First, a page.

Cheap ways to prevent home burglary

When it comes to the possibility of having my home broken into, I’m actually a little more worried about what would happen if I was there than if I wasn’t. As traumatic as getting burgled is, people have been hurt or worse by burglars who broke in, not realizing someone was home. To protect my home, I use a combination of products, all inexpensive and some very cheap.

Cheap ways to prevent home burglary

The door jammer

About 16 years ago, I bought a product called a door jammer to keep people out while I’m home. I’ve used it in apartments and houses, even when an electronic security system was present. You just stick it under your front door knob, gently kick it into place, and it “jams” in there so there’s no way to open the front door from the outside. When you want to open the door, it pulls back out very quickly and easily (important in case of a fire or needing to leave suddenly for any reason), and it’s adjustable so it fits every door knobs I’ve ever tried it on.

It collapses down to about two feet in length, so you can even take it along when you travel and use it on hotel room doors for added security (or privacy).

Jammers cost between about $16-75, depending on the brand and where you buy it. Mine was very inexpensive – about $16 way back when – and I’ve tested it, and found it works well. The link above takes you to an Amazon page with a selection of them so you can read reviews – I haven’t tested every brand, so those reviews can help you decide which one(s) to purchase.

The dowel stick jamming trick

A wonderfully inexpensive way to make windows and sliding glass doors more of a challenge for intruders is to secure them with dowel sticks. Dowel sticks cost a couple of bucks, maximum – you can find them wherever hardware or gardening items are sold.

  • Close your sliding glass doors.
  • Drop a dowel stick into the empty track where the shut door would be if it was open. Now you can’t open the door without moving the dowel stick.

It’s that simple. People from the outside will have no luck at all trying to get in that way. Now, you may be thinking this doesn’t stop them from breaking the glass, and that’s true. But burglars break minimal glass so they can get a hand inside and unlock the door. The dowel stick won’t let that work, either – the burglar would have to break enough glass to to step through into your home. That’s a noisy, time-consuming task, and burglars want to be quick and quiet.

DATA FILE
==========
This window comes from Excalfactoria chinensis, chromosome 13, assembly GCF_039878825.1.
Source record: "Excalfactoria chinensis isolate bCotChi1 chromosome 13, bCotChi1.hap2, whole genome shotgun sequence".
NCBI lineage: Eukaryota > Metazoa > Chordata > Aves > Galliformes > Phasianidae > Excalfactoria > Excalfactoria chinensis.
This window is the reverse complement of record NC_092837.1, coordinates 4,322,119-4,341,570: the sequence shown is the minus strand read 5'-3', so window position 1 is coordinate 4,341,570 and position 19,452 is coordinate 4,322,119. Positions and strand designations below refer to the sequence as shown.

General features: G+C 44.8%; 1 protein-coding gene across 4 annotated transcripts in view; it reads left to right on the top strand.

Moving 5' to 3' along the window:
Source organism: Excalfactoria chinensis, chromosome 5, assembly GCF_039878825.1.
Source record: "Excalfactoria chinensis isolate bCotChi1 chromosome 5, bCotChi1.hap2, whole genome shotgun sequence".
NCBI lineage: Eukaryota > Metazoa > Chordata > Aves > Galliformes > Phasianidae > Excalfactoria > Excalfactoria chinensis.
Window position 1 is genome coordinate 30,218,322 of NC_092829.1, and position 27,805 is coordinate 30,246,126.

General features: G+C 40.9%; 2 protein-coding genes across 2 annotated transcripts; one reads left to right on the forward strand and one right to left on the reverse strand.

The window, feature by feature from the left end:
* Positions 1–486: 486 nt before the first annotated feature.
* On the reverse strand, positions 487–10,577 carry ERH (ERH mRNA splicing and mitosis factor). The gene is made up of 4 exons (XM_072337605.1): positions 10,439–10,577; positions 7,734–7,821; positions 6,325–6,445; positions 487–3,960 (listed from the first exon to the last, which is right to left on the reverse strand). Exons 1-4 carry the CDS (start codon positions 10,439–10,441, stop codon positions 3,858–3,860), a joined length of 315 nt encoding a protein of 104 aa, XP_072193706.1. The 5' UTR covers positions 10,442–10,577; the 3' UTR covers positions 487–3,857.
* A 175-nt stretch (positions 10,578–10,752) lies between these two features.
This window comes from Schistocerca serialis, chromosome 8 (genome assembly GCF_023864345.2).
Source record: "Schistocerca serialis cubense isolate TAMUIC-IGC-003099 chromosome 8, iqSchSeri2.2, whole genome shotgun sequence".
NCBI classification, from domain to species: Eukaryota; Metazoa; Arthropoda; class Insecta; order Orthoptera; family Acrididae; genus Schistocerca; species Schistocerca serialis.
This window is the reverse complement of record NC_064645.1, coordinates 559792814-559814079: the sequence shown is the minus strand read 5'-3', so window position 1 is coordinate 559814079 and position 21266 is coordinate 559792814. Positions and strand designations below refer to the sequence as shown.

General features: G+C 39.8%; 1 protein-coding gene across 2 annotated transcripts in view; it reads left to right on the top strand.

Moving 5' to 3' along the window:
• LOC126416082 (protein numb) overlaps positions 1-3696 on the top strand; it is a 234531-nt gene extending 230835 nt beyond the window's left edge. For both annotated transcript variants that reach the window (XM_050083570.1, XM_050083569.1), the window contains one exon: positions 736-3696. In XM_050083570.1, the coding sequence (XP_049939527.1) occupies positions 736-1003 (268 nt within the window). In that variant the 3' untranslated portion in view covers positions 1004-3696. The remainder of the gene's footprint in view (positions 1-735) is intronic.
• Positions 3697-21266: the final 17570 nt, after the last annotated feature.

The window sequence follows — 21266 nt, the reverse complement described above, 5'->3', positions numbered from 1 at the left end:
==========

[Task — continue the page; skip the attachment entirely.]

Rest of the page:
What about emergency services?

Would these devices keep emergency services from getting into your home to save your life? Well, most of us keep our front doors locked, and probably deadbolted. If we can’t let emergency services in, they would have to either take the door of its hinges or break it down. Yes, that takes time, but it’s something they do, and they know how to do it quickly.

I doubt the Door Jammer would prevent professionals who are determined to break a door in – something your typical burglar does not want to do. But if it would, they also carry axes and other equipment. Emergency services’ job is to get to you, and people who need rescuing are frequently hard to reach. They know what they’re doing.


  1. pondhopper says

    Well, this might work well, maybe too well if you have a problem and emergency services needs to gain entry and you have blocked their way in and you can’t get to the door to remove it cause, say, for example you are having a heart attack.

    Just wonderin’

    • Athlan says

      I wondered the same, but I imagine emergency personnel will in the case of door above, break the glass. I am much more worried about security from thieves. I’ll take my chances regarding emergency services.

      • SnappyLiving says

        Not all apartments have a glass way of getting in, Jim. Most of them only have windows on one side – the outer one, which would be hard to get to if you’re on an upper floor. The front doors usually don’t have glass because they open into an internal hallway. So maybe rescue teams would chop the door to pieces to get around the jammer, but this would still take time, and time could be of the essence.

  2. donna says

    Our family live in a relatively sm. home (we have replaced the windows all around and they have safety latches) you can’t open the window beyond the latch..when it is in use (many pounds of pressure it withstands) and in the evening, i always lock our screen door…i figure sometimes just not being able to access the screen door, implies that the other door is locked also…so diverts the mind…

  3. Mary Cherry says

    Don’t sliding glass doors open from both sides? My mom has a piece of wood preventing one side from opening, but I always wonder about the other side…

    • SnappyLiving says

      I’ve never personally seen one that opened both ways, but it’s possible some are/were made that way. Usually there’s one fixed pane of glass, and then the other slides back and forth. The problem is when they get installed backwards, which is a mistake subcontractors occasionally make. Then the empty pane is on the outside, and there’s no way to secure it.

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